A tech company may have received whole fetuses for tissue harvesting

Is a fetal tissue supplier receiving whole fetuses from abortion clinics? That’s what one citizen journalist group claims from video of a secretly-recorded conversation released Tuesday.

Aug 27, 2015

Ultrasound. Credit: CDC/Jim Gathany. Public domain.

WASHINGTON D.C: Is a fetal tissue supplier receiving whole fetuses from abortion clinics? That’s what one citizen journalist group claims from video of a secretly-recorded conversation released Tuesday.

At issue is a statement by the CEO of the California-based fetal tissue supplier StemExpress, Cate Dyer. In a dialogue about procuring liver tissue, Dyer said that StemExpress receives “intact cases” from abortion clinics.

Whether by “cases” she meant intact livers or intact fetuses is debated. The group that recorded and produced the video, the Center for Medical Progress, claims she is clearly referring to wholly-intact fetuses, which if true could mean that abortion clinics are performing live-birth abortions, they say.

StemExpress, however, replied in a written statement that Dyer was specifically referring to intact livers and that the company has never received a whole fetus from an abortion clinic.

The Center for Medical Progress released the video Sept. 25 after a federal court’s temporary injunction was lifted on Friday. StemExpress had secured the injunction in July to prevent undercover videos featuring its top executives from being made public.

At the beginning of the discussion on liver tissue, Dyer asked one of the actors posing as a tissue “buyer” what volume of liver tissue they could provide her.  

“So liver, and what about intact specimens,” the buyer responded. A problem for fetal tissue suppliers is ensuring that tissue obtained from abortions is “intact” enough to be used for research.

“If you have intact cases, which we’ve done a lot, we’ve sometimes shipped those back to our lab in its entirety and that would also be great if you have those,” Dyer said.

“The entire case?” one of the actors replied. “Yeah, yeah,” Dyer responded, because tissue procurement at abortion facilities, she added, “can go really sideways, depending on the facility, and then our samples are destroyed, and we’re like, ‘Really?’”

StemExpress said in a written statement that the company “has never requested, received or provided to a researcher an ‘intact fetus’.”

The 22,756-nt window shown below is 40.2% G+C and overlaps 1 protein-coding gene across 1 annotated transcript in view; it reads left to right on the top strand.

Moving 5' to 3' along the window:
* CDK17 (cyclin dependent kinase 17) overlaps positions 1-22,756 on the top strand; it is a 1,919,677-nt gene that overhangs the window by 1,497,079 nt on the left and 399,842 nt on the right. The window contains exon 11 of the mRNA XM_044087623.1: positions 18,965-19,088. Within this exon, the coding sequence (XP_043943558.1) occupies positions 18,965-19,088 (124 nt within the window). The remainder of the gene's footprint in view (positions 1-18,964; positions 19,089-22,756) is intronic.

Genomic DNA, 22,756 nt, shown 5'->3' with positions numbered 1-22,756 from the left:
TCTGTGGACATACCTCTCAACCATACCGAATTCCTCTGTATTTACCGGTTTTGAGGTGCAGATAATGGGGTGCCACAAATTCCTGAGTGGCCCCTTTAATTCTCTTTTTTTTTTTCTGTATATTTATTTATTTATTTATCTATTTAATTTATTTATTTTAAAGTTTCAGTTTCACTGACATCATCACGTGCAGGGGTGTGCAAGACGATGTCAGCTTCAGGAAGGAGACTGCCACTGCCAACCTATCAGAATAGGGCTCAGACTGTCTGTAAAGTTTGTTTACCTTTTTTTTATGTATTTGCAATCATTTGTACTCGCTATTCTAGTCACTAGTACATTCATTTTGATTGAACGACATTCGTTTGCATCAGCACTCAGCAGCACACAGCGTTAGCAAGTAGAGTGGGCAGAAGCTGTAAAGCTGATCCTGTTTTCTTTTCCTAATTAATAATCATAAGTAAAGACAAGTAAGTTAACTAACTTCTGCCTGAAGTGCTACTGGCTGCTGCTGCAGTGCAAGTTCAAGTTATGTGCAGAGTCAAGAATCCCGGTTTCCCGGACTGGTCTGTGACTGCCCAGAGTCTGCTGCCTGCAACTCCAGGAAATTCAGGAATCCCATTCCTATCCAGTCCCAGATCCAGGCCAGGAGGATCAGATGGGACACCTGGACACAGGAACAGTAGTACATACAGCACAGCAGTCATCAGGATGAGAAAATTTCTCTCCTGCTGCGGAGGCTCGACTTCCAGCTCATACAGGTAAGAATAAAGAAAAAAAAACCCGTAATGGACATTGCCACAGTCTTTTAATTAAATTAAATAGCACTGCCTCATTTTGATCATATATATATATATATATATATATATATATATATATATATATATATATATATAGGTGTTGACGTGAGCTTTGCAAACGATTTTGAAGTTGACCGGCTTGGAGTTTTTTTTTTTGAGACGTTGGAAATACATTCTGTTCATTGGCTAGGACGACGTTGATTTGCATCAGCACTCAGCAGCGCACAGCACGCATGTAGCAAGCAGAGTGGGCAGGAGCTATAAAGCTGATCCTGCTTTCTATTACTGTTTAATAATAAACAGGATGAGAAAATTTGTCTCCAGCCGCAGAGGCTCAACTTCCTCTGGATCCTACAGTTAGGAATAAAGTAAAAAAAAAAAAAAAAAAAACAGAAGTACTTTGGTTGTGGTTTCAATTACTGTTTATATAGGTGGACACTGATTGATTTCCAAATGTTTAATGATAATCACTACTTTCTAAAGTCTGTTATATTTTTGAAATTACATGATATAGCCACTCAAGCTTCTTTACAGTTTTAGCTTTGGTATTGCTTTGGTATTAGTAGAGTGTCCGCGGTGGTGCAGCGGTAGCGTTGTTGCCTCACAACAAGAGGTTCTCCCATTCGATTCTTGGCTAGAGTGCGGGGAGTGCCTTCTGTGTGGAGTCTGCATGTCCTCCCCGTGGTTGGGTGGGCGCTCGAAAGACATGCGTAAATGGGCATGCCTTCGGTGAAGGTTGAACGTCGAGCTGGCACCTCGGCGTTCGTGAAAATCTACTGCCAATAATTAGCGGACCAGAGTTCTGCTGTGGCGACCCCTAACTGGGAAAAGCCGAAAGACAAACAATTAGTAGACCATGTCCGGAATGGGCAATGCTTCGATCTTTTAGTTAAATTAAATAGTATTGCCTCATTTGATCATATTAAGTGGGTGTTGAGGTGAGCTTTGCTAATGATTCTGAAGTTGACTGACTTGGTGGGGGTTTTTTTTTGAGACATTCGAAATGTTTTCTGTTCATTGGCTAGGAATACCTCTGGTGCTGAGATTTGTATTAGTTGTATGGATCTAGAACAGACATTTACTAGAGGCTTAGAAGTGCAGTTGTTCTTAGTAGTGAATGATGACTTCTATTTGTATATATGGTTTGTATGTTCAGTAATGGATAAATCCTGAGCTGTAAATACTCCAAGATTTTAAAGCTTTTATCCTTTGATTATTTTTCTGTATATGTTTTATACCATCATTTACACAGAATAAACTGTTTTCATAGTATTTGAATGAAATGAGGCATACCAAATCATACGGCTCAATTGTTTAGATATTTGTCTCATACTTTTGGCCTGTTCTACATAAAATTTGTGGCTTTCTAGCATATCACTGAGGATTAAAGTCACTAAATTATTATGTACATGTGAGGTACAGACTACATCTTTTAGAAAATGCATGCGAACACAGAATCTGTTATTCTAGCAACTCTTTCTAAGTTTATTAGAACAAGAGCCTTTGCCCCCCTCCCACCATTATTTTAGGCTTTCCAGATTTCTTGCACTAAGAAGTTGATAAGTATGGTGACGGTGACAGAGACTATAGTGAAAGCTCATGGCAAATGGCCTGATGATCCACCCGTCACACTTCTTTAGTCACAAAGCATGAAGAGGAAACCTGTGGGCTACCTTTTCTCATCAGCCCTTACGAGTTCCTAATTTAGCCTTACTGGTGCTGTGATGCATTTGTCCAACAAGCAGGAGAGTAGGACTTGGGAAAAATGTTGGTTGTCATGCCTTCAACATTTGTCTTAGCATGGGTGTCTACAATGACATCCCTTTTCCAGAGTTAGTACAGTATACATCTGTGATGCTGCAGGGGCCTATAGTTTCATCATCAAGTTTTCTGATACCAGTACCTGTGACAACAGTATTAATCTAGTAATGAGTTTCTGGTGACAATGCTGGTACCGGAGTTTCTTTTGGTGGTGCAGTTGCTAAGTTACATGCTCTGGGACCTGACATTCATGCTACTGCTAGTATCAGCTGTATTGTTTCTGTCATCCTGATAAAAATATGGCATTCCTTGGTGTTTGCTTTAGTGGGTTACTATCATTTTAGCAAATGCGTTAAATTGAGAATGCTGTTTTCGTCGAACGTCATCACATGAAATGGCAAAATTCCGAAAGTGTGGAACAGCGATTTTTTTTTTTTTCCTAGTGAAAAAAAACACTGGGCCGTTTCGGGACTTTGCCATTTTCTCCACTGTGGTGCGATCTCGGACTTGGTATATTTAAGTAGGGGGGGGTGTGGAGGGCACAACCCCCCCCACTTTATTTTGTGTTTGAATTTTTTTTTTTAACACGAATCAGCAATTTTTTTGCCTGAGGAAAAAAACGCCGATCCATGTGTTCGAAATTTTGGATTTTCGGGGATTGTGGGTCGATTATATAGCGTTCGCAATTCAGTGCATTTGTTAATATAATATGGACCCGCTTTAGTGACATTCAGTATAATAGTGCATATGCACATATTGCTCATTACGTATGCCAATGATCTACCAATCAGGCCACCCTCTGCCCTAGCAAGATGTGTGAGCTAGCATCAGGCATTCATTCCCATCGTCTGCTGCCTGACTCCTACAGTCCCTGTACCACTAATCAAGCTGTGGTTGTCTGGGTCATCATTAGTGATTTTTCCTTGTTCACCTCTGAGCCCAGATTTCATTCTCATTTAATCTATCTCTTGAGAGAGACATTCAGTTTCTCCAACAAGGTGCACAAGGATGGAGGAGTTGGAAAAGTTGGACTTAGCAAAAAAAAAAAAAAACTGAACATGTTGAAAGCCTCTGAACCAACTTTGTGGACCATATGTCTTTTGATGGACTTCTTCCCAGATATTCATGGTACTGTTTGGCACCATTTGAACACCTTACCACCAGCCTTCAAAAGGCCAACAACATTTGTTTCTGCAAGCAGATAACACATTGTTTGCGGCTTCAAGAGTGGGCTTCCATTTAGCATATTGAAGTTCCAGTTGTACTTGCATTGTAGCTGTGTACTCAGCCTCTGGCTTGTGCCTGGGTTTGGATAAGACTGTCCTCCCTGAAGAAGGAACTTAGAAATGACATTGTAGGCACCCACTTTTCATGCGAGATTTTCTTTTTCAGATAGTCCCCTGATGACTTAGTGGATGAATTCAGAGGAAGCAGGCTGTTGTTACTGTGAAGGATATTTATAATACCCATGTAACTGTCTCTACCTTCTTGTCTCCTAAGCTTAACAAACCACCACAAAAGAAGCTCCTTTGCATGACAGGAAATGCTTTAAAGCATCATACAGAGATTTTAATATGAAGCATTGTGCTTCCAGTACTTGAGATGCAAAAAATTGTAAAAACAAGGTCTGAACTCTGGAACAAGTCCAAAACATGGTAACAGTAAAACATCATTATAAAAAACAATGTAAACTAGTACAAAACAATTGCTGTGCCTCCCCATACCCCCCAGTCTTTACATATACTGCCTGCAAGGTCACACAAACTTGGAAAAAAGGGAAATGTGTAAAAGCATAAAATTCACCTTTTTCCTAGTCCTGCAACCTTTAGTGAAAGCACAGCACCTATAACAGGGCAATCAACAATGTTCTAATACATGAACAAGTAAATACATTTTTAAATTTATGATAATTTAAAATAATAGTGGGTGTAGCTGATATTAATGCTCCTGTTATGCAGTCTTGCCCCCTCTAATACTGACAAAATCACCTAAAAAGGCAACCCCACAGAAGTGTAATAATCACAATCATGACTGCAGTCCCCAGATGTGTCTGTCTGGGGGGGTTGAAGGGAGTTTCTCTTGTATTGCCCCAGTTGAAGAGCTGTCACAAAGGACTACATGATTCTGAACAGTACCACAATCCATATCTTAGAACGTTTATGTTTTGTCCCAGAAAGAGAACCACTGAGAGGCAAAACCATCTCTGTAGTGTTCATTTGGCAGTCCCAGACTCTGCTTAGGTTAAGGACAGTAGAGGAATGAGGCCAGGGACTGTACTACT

The term “intact case” is routinely used in a “clinical abortion context,” David Daleiden, project lead for the Center for Medical Progress, explained to CNA.

“In the [abortion] clinics, they have problems with the procurement [of tissue],” he said, and Dyer admits that the abortion procedure often does not leave the tissue intact. Thus, StemExpress would need a wholly-intact fetus from which to procure fetal tissue, CMP claims.

Elsewhere in the conversation, Dyer refers to “cases” as whole abortions and not just body parts such as livers, Daleiden said. In two separate instances, she appears to refer to a “case” as a whole aborted fetus from which StemExpress procures fetal tissue.

Regarding the abortion procedure and its damaging effect on fetal tissue, Dyer says that at a clinic “the suction destroys everything and it gets to the point where you could look at 60 cases and get nothing.”

Elsewhere, she talks about the number of abortion “cases” that clinics might perform in a day, and the quality of fetal tissue that may be procured there.

“If you’re a physician in Nebraska, well, not Nebraska but somewhere else right? Minnesota or something and you’re doing ten cases a day, you know, and you can take your time and do a thorough job and go home at the end of the day, that might be good for you and the tissue would be good. Then you go to Planned Parenthood six blocks away, they're doing fifty cases a day and you couldn’t collect one thing, if you tried.”